Laxatives, purgatives, or aperients are substances that loosen stools and increase bowel movements. They are used to treat and/or prevent constipation.
Laxatives vary as to how they work and the side effects they may have.
Lubricant Laxatives: These make stool slippery, so it moves through the intestine more easily and quickly. They typically take six to eight hours to work.
Emollient Laxatives: These stool softeners cause fats and water to penetrate to the stool, making it move more easily through the digestive system. They typically take 12 to 72 hours to work.
Stimulant Laxatives: These stimulate the lining of the intestine to propel the stool along. They provide very quick relief but should only be used occasionally.
Osmotic and Hyperosmolar Laxatives: These draw fluids into the intestine from the surrounding tissues, making stool softer and easier to pass. They may take 30 minutes to six hours to work, depending on the type.
Laxative abuse happens when a person takes higher or more frequent doses of laxatives than are recommended. Abusing these medicines is dangerous and can result in serious or life-threatening complications, such as: electrolyte and mineral imbalances, severe dehydration, laxative dependence, chronic constipation, internal organ damage and increased colon cancer risk.
Some people take laxatives to lose weight, but research has shown they are not effective at and they can be dangerous when used for this purpose. Any weight loss that's achieved by a laxative-induced bowel movement contains little food, fat, or calories. The weight returns when fluids are drunk.
Some people give laxatives to their dogs to relieve constipation, but because of the risks and side effects, a veterinarian should be consulted.
Antimony is a chemical element that appears as a lustrous gray metalloid. Antimony compounds have been known since ancient times and were powdered for use as medicine and cosmetics, often known by the Arabic name, kohl.
Metallic antimony was also known, but it was erroneously identified as lead upon its discovery. The earliest known description of the metal in the West was written in 1540 by Vannoccio Biringuccio.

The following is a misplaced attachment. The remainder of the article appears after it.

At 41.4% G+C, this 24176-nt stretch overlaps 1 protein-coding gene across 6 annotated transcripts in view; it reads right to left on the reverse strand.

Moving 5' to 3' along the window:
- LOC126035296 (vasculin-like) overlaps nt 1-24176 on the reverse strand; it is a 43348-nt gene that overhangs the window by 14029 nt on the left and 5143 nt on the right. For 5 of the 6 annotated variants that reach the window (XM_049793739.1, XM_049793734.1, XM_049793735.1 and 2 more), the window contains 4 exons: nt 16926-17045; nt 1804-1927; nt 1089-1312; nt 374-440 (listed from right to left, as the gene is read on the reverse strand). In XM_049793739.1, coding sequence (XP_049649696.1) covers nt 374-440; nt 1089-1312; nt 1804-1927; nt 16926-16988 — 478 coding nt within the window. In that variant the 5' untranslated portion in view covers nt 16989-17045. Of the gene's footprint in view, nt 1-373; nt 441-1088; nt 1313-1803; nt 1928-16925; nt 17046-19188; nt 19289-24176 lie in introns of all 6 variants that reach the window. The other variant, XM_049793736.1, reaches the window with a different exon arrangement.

China is the largest producer of antimony and its compounds. The industrial methods for refining antimony are roasting and reduction with carbon or direct reduction of stibnite with iron.
The largest applications for metallic antimony is an alloy with lead and tin and the lead antimony plates in lead–acid batteries. Antimony compounds are prominent additives for chlorine and bromine-containing fire retardants found in many commercial and domestic products.
Antimony also has an interesting medical history. It had a reputation both as a wonder drug and as a lethal poison. The story of Aldous Huxley’s The Devils of Loudun is full of digressions, such as a lengthy one on the medical uses of antimony and the mention of the Perpetual Pill.
Some researchers believe that Mozart died as a result of his treatment with antimony. Death resulting from ingesting antimony is agonizing.
They used to sell a little metal pill that lasted forever, but around the time of the Age of Enlightenment people quit using it. Also known as the Age of Reason, it was a philosophical movement that took place primarily in Europe and, later, in North America, during the late 17th and early 18th century. Its participants thought they were illuminating human intellect and culture after the dark Middle Ages.
The Perpetual Pill was used to treat constipation. Why was it called the Perpetual Pill? The Pills was used by those that had what was referred to as a “twisting of the guts” or “Miserere mei” as it was sometimes called. Today, in television ads, they call it “irregularity”, i.e. constipation.
If one was suffering from what folks in the Middle Ages called the bad humors, they took an antimony pill, waited until their guts exploded, fished the pill out of the toilet, washed it off and it was ready to be used again...and again and again. How could a pill survive without being digested? It was made of metal, in this case, antimony.
Of course in the Middle Ages they didn’t realize it was toxic; all they knew was that antimony was pretty good at evacuating the body. Its effect could be enhanced by drinking wine that had been left standing overnight in a cup made of antimony. This resulted in the antimony reacting with tartaric acid in the wine to form antimony tartrate, a compound that induces vomiting. They believed such purges treated various illnesses.
When Mozart came down with a mysterious illness, he was treated with “tartar emetic,” as antimony tartrate was called. What ailment he suffered from is unknown, but he died within two weeks. His symptoms of intense vomiting, fever, swollen abdomen and swollen limbs are consistent with antimony poisoning, but he also suffered from rheumatic fever since childhood, a condition that may have led to his death at a young age.